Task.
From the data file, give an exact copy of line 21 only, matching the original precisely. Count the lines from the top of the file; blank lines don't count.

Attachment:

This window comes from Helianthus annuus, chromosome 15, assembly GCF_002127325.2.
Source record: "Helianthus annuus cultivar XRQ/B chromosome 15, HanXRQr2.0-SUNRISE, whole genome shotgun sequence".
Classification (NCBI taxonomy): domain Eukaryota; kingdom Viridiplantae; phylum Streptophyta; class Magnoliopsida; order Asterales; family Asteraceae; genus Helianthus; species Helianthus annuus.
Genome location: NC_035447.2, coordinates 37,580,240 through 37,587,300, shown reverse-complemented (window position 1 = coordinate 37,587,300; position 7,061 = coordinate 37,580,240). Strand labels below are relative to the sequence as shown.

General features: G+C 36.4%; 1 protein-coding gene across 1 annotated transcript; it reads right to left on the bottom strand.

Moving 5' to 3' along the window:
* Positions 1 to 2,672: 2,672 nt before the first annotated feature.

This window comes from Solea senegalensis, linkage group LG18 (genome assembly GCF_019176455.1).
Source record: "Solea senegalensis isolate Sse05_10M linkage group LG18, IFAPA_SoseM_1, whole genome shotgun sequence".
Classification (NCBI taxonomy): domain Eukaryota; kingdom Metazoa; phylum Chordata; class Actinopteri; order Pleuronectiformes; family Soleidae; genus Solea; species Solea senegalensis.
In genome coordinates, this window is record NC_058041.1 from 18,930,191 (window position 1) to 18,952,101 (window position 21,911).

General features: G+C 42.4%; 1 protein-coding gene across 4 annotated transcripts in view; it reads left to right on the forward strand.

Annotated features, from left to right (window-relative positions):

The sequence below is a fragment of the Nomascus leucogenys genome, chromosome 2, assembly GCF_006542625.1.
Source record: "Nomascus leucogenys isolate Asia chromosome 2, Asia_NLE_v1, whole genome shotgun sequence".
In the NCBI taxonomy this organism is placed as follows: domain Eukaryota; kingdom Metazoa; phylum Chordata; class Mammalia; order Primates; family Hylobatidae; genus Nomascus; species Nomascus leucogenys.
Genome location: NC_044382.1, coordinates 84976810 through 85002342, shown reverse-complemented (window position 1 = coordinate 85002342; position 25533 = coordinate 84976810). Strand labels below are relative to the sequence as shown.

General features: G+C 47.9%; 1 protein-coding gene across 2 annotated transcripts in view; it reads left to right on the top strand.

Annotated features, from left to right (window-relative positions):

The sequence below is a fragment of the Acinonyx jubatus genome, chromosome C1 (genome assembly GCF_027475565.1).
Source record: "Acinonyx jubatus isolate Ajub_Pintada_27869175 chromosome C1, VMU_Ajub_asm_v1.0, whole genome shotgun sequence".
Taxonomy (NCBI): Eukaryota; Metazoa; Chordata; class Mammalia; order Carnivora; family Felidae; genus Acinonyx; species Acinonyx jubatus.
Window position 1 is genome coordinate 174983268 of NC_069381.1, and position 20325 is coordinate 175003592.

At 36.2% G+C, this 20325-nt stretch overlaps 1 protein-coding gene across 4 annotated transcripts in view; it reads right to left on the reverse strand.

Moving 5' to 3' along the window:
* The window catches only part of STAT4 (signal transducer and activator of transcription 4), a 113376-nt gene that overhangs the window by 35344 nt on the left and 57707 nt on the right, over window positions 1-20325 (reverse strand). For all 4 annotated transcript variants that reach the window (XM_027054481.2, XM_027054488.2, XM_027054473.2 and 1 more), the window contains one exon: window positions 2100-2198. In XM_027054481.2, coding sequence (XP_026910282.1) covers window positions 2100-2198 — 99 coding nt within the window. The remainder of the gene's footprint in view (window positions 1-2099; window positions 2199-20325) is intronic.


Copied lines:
Source record: "Acinonyx jubatus isolate Ajub_Pintada_27869175 chromosome C1, VMU_Ajub_asm_v1.0, whole genome shotgun sequence".